Box - (STB) - May
be known as
top, Set-tops, set-top box, set top box, STB, Receivers, Converters,
Decoders, Intelligent Set-top Boxes, Set-top Decoders, Smart
Encoder, Digital TV
Converter, DTV Converter, Voice-enabled Set-top Boxes, Digital Decoder,
DTV Tuner, Descrambler, Digital Set-top Box, Addressable Converter,
Demodulator, Smart TV Set-top Box, ITV enabled Set-top Box,
Internet-enabled Set-top Box, ITV enabled Set-top Cable Box,
Satellite-enabled Set-top Box, Cable-enabled Set-top Box, Low-end
Boxes, Thick Boxes, Smart TV Set-top Box, Super Box, All-in-one Set Top
Box, Integrated Set Top Box, Hybrid Cable
Box, Media Center. Associated
with Digital Media Adapters, Digital
Media Receivers, Windows Media Extender Set-top Boxes, Gaming Consoles, Multifunction Adapter.)
Its ancestor is often considered the
Nintendo game box as
those ancient 8-bit game boxes had data ports. (A data port is a
physical interface on a device through which information travels.) A
set-top box (STB) is a device that connects to an external signal
source and decodes that signal into content that can be presented on a
display unit such as a TV.
Modern day set-top boxes generally are
digital devices that communicate using computer language. In the past
when the set-top box
functions were built in to another device, such as a TV, it might have
been referred to as a device with a “built-in”. Now-a-days the phrase “built-in”
has been superceeded by the phrase "integrated". Now a TV with set-top
box functionality built into it is more often called an "Integrated TV". If it's a digital
TV, it would be known as an "Integrated
Digital TV" (iDTV). Do note that just because a TV has
functions built in to it, that doesn't mean it's a digital TV. In
that case it's just an analog TV with set-top box functions
set-top box is a computerized device that
processes digital information. Set-top boxes (STB) come in many forms
and can have a variety of functions. Digital
Media Adapters, Digital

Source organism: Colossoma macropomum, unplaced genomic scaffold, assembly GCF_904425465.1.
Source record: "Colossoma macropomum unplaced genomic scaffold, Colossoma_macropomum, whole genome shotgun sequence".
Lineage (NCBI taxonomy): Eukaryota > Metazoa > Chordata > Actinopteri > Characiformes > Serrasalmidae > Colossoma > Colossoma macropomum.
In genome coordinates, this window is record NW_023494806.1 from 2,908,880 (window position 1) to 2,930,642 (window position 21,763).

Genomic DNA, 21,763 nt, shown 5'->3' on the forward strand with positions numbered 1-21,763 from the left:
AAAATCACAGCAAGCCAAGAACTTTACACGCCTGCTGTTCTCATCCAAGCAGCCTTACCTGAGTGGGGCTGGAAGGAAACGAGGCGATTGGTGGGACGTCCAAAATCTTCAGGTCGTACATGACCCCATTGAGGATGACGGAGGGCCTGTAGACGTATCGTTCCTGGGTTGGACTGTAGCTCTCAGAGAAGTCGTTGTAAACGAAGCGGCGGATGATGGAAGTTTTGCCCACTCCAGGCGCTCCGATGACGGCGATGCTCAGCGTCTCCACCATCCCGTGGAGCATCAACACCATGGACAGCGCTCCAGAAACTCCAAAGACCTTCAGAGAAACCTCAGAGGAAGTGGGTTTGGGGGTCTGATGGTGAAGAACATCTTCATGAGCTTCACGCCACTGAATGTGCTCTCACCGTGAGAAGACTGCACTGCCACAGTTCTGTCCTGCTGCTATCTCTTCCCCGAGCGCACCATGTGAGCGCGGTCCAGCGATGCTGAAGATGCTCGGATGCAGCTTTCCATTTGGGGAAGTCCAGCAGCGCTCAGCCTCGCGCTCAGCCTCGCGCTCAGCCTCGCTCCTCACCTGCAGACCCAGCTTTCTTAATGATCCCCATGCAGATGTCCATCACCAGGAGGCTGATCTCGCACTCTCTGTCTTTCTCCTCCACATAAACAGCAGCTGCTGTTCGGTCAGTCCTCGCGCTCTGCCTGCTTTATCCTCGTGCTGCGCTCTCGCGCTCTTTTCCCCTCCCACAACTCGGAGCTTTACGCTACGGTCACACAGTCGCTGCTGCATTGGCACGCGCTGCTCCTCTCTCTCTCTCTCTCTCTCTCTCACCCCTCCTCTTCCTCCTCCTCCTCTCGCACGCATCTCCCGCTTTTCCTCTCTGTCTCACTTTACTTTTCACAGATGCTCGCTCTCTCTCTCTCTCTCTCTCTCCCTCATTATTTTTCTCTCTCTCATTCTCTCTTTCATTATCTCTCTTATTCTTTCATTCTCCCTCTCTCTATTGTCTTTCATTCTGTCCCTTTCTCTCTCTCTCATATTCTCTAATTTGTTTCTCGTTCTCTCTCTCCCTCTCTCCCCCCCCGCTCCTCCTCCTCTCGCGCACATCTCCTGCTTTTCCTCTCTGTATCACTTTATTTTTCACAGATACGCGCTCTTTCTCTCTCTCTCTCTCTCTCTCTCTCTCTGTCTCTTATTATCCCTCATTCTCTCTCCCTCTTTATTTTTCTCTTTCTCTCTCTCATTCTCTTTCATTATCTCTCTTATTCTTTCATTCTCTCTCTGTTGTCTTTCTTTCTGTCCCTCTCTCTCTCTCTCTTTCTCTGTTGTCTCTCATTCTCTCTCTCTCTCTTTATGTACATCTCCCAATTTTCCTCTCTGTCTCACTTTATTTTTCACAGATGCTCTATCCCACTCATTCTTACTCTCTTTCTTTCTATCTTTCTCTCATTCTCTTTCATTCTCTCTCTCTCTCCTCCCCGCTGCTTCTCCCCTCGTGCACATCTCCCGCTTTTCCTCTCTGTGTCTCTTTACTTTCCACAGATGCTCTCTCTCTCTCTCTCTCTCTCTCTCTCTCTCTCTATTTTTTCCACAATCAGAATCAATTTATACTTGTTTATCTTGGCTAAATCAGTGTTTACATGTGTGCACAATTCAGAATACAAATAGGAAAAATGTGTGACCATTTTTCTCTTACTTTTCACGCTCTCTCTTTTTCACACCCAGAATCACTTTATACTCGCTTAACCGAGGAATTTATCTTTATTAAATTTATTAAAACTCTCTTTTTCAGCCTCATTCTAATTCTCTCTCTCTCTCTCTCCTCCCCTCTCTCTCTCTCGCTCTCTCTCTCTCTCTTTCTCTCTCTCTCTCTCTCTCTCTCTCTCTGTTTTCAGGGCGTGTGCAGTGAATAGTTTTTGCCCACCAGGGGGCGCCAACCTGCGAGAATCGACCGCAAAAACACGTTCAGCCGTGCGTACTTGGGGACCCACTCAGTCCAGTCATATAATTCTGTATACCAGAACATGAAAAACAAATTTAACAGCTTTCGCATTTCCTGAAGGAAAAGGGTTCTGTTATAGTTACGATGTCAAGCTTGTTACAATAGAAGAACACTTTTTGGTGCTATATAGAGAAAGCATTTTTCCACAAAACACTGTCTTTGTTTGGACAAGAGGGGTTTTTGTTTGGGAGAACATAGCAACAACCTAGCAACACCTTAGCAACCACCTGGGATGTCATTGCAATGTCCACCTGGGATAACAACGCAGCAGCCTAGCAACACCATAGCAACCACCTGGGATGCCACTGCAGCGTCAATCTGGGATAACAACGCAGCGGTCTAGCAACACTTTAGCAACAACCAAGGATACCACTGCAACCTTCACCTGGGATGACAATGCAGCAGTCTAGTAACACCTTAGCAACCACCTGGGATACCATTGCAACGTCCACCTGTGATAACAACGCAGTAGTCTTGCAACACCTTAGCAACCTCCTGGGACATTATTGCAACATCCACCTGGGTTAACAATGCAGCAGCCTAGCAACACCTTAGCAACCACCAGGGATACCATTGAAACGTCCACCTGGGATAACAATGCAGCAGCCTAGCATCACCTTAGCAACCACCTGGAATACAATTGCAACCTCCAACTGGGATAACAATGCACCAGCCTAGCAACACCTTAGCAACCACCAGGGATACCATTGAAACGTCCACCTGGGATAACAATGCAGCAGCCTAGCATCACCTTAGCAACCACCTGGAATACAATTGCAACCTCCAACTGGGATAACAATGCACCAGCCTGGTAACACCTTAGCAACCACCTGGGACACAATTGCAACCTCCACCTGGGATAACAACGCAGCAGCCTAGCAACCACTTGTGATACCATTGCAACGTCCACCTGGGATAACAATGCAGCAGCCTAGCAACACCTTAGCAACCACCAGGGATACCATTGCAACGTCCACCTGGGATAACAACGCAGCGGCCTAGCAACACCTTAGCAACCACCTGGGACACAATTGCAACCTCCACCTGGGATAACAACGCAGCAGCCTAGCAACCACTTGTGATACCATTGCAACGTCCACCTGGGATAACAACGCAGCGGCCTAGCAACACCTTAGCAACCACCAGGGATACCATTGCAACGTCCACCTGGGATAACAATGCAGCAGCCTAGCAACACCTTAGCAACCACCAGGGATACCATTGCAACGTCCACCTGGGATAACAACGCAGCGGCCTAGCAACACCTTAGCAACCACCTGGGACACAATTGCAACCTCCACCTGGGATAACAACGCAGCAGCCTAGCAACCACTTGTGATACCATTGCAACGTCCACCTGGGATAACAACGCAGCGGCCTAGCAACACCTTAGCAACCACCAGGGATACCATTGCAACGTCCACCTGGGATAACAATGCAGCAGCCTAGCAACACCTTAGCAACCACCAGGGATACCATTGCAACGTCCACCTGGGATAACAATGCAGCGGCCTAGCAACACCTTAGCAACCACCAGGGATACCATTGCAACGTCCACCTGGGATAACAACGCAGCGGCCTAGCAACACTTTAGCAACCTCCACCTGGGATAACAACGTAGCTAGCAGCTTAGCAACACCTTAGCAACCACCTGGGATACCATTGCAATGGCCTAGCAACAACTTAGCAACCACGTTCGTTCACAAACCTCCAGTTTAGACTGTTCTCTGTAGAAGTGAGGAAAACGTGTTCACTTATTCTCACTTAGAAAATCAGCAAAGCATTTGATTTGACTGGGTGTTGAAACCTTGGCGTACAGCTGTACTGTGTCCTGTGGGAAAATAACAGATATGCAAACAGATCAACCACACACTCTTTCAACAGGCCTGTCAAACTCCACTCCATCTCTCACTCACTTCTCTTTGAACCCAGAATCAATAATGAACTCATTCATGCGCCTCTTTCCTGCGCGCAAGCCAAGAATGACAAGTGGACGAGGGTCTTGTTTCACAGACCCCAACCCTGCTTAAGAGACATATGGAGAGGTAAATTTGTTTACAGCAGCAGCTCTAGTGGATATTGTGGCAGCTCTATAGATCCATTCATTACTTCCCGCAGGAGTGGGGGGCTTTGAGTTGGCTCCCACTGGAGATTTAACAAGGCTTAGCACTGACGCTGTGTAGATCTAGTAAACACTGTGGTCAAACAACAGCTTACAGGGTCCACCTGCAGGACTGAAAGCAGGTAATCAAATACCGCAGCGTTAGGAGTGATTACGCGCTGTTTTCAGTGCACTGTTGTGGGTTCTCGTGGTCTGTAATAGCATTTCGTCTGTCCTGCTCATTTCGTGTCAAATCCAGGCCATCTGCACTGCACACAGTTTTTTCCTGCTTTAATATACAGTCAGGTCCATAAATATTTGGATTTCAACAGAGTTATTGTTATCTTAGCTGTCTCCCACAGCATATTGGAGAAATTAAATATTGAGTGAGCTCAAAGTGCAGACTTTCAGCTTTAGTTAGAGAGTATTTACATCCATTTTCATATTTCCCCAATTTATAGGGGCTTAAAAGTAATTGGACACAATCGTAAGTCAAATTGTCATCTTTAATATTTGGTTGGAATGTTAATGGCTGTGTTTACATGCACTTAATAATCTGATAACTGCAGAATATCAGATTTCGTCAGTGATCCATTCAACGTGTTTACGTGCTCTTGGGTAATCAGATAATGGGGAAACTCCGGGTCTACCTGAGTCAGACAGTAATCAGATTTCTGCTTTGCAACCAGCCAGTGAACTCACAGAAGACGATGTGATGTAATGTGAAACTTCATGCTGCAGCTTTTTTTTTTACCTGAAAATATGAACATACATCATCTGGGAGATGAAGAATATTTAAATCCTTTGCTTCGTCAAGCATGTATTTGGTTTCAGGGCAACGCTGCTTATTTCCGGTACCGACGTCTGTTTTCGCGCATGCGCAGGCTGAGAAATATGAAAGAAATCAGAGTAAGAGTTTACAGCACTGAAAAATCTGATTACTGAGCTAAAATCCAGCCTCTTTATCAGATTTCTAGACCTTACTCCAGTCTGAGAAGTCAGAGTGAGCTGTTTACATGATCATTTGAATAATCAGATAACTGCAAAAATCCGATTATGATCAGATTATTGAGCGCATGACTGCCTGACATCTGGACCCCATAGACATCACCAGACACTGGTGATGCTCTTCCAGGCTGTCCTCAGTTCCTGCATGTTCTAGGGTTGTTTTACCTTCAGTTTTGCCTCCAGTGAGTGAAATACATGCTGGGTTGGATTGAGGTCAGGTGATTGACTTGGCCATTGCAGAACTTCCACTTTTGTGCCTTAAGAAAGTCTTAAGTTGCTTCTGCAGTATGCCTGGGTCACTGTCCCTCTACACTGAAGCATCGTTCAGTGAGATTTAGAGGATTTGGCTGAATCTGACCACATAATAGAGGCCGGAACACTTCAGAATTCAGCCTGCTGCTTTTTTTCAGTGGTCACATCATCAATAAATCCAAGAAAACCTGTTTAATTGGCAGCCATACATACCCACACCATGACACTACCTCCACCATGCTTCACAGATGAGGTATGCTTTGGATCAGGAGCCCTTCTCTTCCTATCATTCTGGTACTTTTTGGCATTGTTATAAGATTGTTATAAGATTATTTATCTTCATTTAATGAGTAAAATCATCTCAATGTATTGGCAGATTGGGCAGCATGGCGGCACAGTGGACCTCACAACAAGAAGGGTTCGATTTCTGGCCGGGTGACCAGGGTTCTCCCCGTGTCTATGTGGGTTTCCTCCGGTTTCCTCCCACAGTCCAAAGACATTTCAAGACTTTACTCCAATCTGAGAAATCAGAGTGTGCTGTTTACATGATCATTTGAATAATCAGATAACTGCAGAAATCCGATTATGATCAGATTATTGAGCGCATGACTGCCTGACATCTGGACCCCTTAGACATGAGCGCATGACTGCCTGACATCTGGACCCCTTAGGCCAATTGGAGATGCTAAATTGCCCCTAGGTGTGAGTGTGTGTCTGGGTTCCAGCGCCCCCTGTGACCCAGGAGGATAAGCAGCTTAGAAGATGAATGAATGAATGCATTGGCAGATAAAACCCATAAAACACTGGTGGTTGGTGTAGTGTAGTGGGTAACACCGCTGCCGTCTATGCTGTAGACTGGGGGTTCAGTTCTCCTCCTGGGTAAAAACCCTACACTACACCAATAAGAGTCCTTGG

Media Receivers, Windows
Media Extender and most video game consoles are also
examples of set-top boxes. Currently the type of TV
set-top box most
widely used is one which receives encoded/compressed digital signals
from the signal
source (perhaps your cable or telco TV provider's headend)
and decodes/decompresses those signals, converting them into analog
signals that your analog
(SDTV) television can understand. The STB accepts commands from the
(often via the use
of remote devices such as a remote control)
commands back to the network
operator through some sort of return path. Most
set-top boxes deployed today have return path capability for two-way
can make it possible to receive and display TV
connect to networks, play games via a game console, surf the
Internet, interact with Interactive Program
gardens, send e-mail, and videoconference. Many STBs
are able to communicate in real time with devices such as camcorders,
DVD and CD players, portable
media devices and music keyboards. Some have huge
hard-drives and smart card slots to put your smart card into for
purchases and identification.
Generally put, to
interactive services, the set-top box might need some or all of the
(1) A network
that offers the potential for interactivity.
The network interface - This connects the STB to a network which
makes it possible to communicate
with the servers.
(3) A tuner is
electronics that 'catch' the incoming signal.
(4) The decoder
- In order to save storage space, disk
bandwidth, and network bandwidth, programming is usually encoded
(compressed) before being sent over the network to the STB. Thus, the
(subscriber) needs a decoder to decode (uncompress among other things)
stream's data before it can be viewable on the TV. This is part of what
a modem does.
The decoding process may be known as (or include) Demodulation
Lifting.) It could include Demultiplexing.
Also see Codec.
H.264 (MPEG-4) compression technology utilizes up to 40 percent less
network bandwidth than the MPEG-2 compression used in most systems to
The buffer - Due to delay jitters in the
exact arrival time of a video stream often cannot be determined. In
to guarantee continuous and consistent playback for the viewer, the